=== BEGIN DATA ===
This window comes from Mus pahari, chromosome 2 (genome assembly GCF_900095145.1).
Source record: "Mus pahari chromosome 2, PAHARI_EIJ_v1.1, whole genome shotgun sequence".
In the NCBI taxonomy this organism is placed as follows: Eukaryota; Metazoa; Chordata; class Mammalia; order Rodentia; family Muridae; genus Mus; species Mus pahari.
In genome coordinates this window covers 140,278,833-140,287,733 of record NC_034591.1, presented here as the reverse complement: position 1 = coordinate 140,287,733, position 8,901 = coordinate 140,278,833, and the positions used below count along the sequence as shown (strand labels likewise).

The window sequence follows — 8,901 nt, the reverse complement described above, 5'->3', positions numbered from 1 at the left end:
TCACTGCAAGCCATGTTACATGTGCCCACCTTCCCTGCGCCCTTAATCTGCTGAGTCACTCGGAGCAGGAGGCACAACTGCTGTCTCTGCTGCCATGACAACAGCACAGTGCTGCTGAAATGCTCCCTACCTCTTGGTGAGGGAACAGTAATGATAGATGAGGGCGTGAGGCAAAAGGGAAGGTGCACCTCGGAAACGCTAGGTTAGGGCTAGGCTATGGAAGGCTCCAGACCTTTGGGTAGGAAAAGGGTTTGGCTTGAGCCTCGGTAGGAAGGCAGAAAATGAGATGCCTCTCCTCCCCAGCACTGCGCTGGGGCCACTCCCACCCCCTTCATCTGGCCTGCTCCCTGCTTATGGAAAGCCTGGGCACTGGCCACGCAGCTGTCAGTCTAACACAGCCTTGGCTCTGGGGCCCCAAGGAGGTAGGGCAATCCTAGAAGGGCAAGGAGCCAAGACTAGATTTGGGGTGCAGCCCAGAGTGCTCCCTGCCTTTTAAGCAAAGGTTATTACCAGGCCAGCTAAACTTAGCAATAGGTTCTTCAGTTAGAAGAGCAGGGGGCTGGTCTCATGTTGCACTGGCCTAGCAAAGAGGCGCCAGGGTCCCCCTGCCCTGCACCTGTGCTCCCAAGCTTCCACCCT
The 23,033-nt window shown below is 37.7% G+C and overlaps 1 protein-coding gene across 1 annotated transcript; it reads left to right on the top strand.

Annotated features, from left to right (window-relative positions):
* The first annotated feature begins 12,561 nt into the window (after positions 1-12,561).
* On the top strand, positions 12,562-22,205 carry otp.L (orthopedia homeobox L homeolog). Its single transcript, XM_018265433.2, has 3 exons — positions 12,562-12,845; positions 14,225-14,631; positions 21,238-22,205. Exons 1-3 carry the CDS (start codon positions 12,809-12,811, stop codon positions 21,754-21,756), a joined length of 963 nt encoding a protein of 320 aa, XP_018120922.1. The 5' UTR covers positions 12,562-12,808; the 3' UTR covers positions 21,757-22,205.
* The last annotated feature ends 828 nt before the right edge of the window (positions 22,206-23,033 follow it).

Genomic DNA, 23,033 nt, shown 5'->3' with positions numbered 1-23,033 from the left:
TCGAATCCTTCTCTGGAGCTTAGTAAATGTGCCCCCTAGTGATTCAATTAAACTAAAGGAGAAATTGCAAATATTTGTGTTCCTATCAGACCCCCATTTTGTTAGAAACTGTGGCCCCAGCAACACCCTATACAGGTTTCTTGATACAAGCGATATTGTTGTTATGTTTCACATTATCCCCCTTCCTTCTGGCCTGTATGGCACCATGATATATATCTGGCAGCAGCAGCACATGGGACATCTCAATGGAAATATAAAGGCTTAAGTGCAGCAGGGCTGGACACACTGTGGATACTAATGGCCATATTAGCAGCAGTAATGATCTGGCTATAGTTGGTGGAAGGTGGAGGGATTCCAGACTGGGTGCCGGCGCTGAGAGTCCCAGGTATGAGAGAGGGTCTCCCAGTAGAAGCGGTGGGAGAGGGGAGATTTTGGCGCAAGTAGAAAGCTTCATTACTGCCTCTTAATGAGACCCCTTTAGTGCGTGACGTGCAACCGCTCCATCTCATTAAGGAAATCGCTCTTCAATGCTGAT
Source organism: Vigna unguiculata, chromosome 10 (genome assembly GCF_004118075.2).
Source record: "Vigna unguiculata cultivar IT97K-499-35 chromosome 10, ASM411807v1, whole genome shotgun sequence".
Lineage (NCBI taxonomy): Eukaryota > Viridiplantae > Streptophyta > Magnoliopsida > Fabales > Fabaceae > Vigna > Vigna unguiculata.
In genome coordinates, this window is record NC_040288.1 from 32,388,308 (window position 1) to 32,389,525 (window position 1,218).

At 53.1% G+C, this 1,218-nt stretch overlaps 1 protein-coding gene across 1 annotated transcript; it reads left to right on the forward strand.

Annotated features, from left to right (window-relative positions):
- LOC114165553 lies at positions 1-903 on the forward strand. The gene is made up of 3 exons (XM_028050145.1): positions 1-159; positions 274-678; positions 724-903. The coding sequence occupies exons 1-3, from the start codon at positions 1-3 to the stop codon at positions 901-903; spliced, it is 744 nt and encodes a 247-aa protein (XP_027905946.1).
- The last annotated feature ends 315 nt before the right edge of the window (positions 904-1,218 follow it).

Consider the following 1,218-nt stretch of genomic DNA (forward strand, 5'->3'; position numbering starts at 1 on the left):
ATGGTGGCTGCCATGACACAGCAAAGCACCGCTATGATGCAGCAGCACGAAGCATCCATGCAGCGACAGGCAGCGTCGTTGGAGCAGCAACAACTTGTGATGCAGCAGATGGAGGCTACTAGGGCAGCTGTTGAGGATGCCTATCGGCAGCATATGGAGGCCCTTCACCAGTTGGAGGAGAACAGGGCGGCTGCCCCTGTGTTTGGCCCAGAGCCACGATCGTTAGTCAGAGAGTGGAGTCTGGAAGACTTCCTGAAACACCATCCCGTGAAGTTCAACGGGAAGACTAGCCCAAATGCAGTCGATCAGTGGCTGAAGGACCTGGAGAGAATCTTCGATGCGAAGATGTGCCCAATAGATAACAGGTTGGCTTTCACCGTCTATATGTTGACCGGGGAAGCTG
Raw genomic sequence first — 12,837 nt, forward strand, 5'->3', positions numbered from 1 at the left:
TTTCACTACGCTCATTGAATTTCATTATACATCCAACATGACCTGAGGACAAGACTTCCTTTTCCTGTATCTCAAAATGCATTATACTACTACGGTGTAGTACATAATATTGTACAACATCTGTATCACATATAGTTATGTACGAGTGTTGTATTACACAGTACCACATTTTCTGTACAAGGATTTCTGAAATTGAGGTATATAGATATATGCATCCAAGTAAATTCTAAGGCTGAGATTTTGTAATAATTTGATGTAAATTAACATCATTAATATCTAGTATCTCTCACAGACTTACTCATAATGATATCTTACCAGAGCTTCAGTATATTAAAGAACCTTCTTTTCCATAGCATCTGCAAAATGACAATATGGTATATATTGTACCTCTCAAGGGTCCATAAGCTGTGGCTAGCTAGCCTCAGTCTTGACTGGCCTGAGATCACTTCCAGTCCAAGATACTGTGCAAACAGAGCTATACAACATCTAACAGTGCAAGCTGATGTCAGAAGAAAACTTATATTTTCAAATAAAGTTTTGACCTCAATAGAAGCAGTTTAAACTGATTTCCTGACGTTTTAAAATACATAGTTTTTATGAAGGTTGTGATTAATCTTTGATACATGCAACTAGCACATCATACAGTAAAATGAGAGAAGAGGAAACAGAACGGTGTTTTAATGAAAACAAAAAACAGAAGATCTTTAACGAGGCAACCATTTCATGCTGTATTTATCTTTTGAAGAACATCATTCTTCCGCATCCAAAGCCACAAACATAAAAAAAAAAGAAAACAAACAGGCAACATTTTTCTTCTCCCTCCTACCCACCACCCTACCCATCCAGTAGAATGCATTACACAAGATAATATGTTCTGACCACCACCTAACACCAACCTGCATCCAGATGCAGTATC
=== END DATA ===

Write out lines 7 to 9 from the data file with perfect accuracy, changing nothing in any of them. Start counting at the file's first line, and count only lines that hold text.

The 23,033-nt window shown below is 37.7% G+C and overlaps 1 protein-coding gene across 1 annotated transcript; it reads left to right on the top strand.

Annotated features, from left to right (window-relative positions):
* The first annotated feature begins 12,561 nt into the window (after positions 1-12,561).